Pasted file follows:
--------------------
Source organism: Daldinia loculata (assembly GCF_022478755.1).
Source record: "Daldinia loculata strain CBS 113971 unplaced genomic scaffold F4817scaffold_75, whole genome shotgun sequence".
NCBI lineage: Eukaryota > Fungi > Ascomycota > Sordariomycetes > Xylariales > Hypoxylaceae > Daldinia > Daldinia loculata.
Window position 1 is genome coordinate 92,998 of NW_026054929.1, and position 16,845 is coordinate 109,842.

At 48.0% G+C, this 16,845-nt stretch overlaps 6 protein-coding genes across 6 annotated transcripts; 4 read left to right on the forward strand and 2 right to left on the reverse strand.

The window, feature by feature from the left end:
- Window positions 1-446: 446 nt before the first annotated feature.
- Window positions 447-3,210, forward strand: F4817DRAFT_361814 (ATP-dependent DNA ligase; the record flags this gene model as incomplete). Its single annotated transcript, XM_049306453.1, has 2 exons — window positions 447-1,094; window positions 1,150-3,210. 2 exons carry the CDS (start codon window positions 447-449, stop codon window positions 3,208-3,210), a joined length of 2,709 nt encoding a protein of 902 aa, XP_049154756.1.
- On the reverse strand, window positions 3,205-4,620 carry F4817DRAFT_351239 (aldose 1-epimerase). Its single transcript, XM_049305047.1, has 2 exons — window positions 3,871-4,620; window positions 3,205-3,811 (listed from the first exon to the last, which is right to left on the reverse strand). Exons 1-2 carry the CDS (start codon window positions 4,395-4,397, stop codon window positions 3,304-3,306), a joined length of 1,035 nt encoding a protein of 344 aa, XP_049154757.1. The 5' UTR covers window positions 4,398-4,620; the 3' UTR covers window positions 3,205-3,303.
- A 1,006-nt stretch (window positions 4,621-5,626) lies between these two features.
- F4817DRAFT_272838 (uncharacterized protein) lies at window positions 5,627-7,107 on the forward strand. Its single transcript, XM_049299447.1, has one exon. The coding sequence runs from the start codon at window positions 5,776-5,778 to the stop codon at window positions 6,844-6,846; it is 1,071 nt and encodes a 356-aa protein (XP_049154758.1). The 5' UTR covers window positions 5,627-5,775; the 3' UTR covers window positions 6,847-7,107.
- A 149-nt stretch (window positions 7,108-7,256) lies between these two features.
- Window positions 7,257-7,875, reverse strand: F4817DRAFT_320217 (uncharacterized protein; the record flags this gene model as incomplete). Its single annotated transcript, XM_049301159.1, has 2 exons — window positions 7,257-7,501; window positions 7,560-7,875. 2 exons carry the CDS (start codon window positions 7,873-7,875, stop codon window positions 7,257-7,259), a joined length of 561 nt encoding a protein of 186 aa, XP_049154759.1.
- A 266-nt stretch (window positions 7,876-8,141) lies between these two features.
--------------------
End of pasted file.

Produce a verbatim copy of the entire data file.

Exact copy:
Source organism: Daldinia loculata (assembly GCF_022478755.1).
Source record: "Daldinia loculata strain CBS 113971 unplaced genomic scaffold F4817scaffold_75, whole genome shotgun sequence".
NCBI lineage: Eukaryota > Fungi > Ascomycota > Sordariomycetes > Xylariales > Hypoxylaceae > Daldinia > Daldinia loculata.
Window position 1 is genome coordinate 92,998 of NW_026054929.1, and position 16,845 is coordinate 109,842.

At 48.0% G+C, this 16,845-nt stretch overlaps 6 protein-coding genes across 6 annotated transcripts; 4 read left to right on the forward strand and 2 right to left on the reverse strand.

The window, feature by feature from the left end:
- Window positions 1-446: 446 nt before the first annotated feature.
- Window positions 447-3,210, forward strand: F4817DRAFT_361814 (ATP-dependent DNA ligase; the record flags this gene model as incomplete). Its single annotated transcript, XM_049306453.1, has 2 exons — window positions 447-1,094; window positions 1,150-3,210. 2 exons carry the CDS (start codon window positions 447-449, stop codon window positions 3,208-3,210), a joined length of 2,709 nt encoding a protein of 902 aa, XP_049154756.1.
- On the reverse strand, window positions 3,205-4,620 carry F4817DRAFT_351239 (aldose 1-epimerase). Its single transcript, XM_049305047.1, has 2 exons — window positions 3,871-4,620; window positions 3,205-3,811 (listed from the first exon to the last, which is right to left on the reverse strand). Exons 1-2 carry the CDS (start codon window positions 4,395-4,397, stop codon window positions 3,304-3,306), a joined length of 1,035 nt encoding a protein of 344 aa, XP_049154757.1. The 5' UTR covers window positions 4,398-4,620; the 3' UTR covers window positions 3,205-3,303.
- A 1,006-nt stretch (window positions 4,621-5,626) lies between these two features.
- F4817DRAFT_272838 (uncharacterized protein) lies at window positions 5,627-7,107 on the forward strand. Its single transcript, XM_049299447.1, has one exon. The coding sequence runs from the start codon at window positions 5,776-5,778 to the stop codon at window positions 6,844-6,846; it is 1,071 nt and encodes a 356-aa protein (XP_049154758.1). The 5' UTR covers window positions 5,627-5,775; the 3' UTR covers window positions 6,847-7,107.
- A 149-nt stretch (window positions 7,108-7,256) lies between these two features.
- Window positions 7,257-7,875, reverse strand: F4817DRAFT_320217 (uncharacterized protein; the record flags this gene model as incomplete). Its single annotated transcript, XM_049301159.1, has 2 exons — window positions 7,257-7,501; window positions 7,560-7,875. 2 exons carry the CDS (start codon window positions 7,873-7,875, stop codon window positions 7,257-7,259), a joined length of 561 nt encoding a protein of 186 aa, XP_049154759.1.
- A 266-nt stretch (window positions 7,876-8,141) lies between these two features.